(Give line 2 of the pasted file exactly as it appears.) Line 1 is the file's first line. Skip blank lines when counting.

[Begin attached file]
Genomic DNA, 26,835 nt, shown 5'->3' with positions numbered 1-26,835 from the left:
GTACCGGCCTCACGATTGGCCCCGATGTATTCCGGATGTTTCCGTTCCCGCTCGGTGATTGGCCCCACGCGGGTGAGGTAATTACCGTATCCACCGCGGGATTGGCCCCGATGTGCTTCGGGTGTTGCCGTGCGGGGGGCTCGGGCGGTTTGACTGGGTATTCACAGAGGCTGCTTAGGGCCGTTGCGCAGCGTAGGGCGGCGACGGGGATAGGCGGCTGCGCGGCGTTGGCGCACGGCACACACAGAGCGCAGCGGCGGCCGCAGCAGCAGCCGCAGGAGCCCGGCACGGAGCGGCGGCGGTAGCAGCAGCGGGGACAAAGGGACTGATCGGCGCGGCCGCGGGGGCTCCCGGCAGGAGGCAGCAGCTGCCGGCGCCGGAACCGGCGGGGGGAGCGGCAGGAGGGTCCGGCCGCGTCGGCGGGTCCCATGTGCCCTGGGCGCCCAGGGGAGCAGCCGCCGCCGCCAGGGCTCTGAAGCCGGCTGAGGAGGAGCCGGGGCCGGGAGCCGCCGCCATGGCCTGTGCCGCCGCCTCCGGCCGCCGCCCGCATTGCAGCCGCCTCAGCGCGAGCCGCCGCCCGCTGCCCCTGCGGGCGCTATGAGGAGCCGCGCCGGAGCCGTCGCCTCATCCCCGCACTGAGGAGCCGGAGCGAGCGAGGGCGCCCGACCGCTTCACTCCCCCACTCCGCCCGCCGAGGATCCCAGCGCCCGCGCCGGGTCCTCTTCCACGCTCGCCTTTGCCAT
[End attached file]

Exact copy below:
GTACCGGCCTCACGATTGGCCCCGATGTATTCCGGATGTTTCCGTTCCCGCTCGGTGATTGGCCCCACGCGGGTGAGGTAATTACCGTATCCACCGCGGGATTGGCCCCGATGTGCTTCGGGTGTTGCCGTGCGGGGGGCTCGGGCGGTTTGACTGGGTATTCACAGAGGCTGCTTAGGGCCGTTGCGCAGCGTAGGGCGGCGACGGGGATAGGCGGCTGCGCGGCGTTGGCGCACGGCACACACAGAGCGCAGCGGCGGCCGCAGCAGCAGCCGCAGGAGCCCGGCACGGAGCGGCGGCGGTAGCAGCAGCGGGGACAAAGGGACTGATCGGCGCGGCCGCGGGGGCTCCCGGCAGGAGGCAGCAGCTGCCGGCGCCGGAACCGGCGGGGGGAGCGGCAGGAGGGTCCGGCCGCGTCGGCGGGTCCCATGTGCCCTGGGCGCCCAGGGGAGCAGCCGCCGCCGCCAGGGCTCTGAAGCCGGCTGAGGAGGAGCCGGGGCCGGGAGCCGCCGCCATGGCCTGTGCCGCCGCCTCCGGCCGCCGCCCGCATTGCAGCCGCCTCAGCGCGAGCCGCCGCCCGCTGCCCCTGCGGGCGCTATGAGGAGCCGCGCCGGAGCCGTCGCCTCATCCCCGCACTGAGGAGCCGGAGCGAGCGAGGGCGCCCGACCGCTTCACTCCCCCACTCCGCCCGCCGAGGATCCCAGCGCCCGCGCCGGGTCCTCTTCCACGCTCGCCTTTGCCAT